Loner Magazine - Step Right Up and Give Us Your Best Heterosexual!

Step Right Up and Give Us Your Best Heterosexual!

Photo by Maja Ericson

By Grant Stevens

There’s a troubling trend developing in certain gay circles.  It’s a trend where relatively “normal” individuals righteously hold themselves at a higher status than those who don’t blend in as well with their heterosexual counterparts.

I think I know where it came from.  After the seemingly crippling blow to gay marriage in the 2004 presidential elections, there seemed to be a shift in strategy.  Instead of portraying a gay character like the stereotypes in Will & Grace, media was praised for showing your “average dude” that happens to be gay.  There was Oscar from The Office.  There were the staunchly masculine cowboys in Brokeback Mountain.  Renowned activists like Dan Savage and Rick Mercer were encouraging cops, doctors and all kinds of “normal” functioning members of society to come out to their friends and colleagues to deconstruct the threatening image of prancing fairies and bulldog dykes: Subversive images that challenged preconceived notions of “normal.”  This strategy has served its purpose.  It helped bring LGBT issues into the mainstream.  But now it has the potential to backfire as members of the gay community begin to impose the same standards of “normal” on themselves that have been used to ostracize them for the past century.

Let’s take a moment to consider the history of “normal.”  In the fifties, the expectation of men was that they maintain a frigid emotionless composition that allowed them to compete ruthlessly in the corporate hierarchy.  Meanwhile, their women were expected to raise their children and maintain their households – but in a pinch, they made great secretaries, too!  There was a “normal” way to have sex: It was limited to an aggressive penis and its submissive vagina bound in the blissful ties of matrimony.  Of course it was preferred (and in some states enforced under the weight of the law) that these blissful ties maintained the sanctity of race.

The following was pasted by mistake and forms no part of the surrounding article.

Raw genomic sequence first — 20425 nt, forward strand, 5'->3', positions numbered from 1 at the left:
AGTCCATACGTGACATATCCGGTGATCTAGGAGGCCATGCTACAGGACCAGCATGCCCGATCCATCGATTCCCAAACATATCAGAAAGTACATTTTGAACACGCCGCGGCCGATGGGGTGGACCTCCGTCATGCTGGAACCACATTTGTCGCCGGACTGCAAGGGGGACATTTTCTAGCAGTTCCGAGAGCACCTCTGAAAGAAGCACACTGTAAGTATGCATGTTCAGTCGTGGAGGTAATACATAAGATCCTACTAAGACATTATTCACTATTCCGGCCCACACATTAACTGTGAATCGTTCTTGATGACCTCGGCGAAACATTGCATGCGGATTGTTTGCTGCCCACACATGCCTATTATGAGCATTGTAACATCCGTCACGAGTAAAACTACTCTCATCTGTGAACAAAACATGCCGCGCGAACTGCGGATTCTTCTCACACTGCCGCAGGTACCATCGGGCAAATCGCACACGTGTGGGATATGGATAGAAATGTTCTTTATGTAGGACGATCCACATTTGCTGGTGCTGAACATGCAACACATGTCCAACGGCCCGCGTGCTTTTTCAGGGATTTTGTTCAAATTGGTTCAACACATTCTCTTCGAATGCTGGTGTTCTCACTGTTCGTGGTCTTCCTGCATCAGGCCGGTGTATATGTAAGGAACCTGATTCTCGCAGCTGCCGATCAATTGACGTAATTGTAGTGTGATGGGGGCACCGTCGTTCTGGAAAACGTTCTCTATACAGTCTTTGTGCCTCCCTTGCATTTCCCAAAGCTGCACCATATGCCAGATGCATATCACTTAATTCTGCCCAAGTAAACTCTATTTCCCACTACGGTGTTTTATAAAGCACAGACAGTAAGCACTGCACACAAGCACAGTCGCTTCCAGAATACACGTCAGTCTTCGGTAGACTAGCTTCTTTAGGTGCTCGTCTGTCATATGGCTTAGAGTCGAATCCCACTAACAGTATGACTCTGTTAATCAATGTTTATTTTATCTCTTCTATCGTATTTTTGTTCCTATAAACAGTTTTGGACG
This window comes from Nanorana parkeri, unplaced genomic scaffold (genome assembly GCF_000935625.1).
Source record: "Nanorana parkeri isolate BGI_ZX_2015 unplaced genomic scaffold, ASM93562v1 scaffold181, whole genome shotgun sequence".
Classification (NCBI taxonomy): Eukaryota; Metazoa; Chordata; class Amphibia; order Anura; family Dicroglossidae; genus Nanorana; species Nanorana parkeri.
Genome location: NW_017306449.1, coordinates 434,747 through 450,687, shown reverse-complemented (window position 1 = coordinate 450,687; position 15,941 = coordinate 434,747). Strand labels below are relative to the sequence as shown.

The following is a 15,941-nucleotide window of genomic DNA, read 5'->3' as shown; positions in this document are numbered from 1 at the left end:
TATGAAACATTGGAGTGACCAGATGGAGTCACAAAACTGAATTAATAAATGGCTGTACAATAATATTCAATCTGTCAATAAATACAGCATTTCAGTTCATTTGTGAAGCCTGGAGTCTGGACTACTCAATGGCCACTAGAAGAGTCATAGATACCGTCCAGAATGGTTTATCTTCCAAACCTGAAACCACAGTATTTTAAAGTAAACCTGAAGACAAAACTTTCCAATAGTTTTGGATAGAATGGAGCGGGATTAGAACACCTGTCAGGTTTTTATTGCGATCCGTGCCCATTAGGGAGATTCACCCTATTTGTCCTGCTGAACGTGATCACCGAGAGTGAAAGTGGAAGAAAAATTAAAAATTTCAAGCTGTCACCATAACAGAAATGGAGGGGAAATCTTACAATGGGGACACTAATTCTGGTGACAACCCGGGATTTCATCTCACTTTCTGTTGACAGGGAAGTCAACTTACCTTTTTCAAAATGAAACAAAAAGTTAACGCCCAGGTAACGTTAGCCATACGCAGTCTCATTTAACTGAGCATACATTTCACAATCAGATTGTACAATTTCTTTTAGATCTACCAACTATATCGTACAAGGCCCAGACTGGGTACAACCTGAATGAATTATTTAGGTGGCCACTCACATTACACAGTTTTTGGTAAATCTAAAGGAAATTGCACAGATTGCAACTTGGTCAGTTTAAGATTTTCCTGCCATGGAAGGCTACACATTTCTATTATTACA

This rigid establishment either left repressed homosexuals living fake lives or forced them to the fringe.  It enabled legislation that made homosexuality and sodomy punishable offenses.  It ranked homosexuality among psychological disorders, whereby the prescribed treatment included invasive hormone and electroshock therapy.  By the eighties, the president of the free world could turn a cold shoulder to those suffering in the AIDS epidemic and be praised for this morally virtuous mentality!

But now over the course of history they’ve slowly extended the boundaries of “normal” to allow women to lead a fulfilling life that isn’t defined by service to their male partner (sort of: They’re still paid less and consistently the victims of sexual abuse).  They’ve extended the boundaries to include people of color (sort of: They’re still more likely to be fatally shot by cops and incarcerated).  And now they’re graciously extending those boundaries one more time to let gays and lesbians experience the thrills of matrimony!  But before we throw ourselves blindly into these traditional institutions, bask in the eternal sunshine of their welcoming arms, shouldn’t we stop and consider the limitations of jumping into a new variation of an archaic theme?

From their position on the fringe, gay cultures have had the unique opportunity to make observations.  They’ve observed the toxic consequence of absolute: One absolute definition of sex, one absolute definition of love, one absolute quantification of female behavior and one absolute quantification of male behavior.  They’ve observed that sexual diversity exists across the entire spectrum of sexual orientation and gender.  And that simply expanding a crippling definition for the straight white man’s “normal” doesn’t really solve any problems.  These observations are unequivocally highlighted when celebrating the diversity that exists in our community: From the wildly effeminate gays to the staunchly butch lesbians to the oft-neglected trans community to those experimenting with non-traditional relationships and everyone else.

Ultimately, my point is this: I absolutely applaud and support individual efforts to achieve honest fulfillment.  You should be able to engage in whatever lifestyle you desire unimpeded by whatever sexuality you identify with – this is one reality we are absolutely fighting for.  And if that truth ends up being something more conventional – congratulations!  But that doesn’t give you the right to alienate those who don’t readily fit into that mold.

There’s a difference between assimilation and acceptance.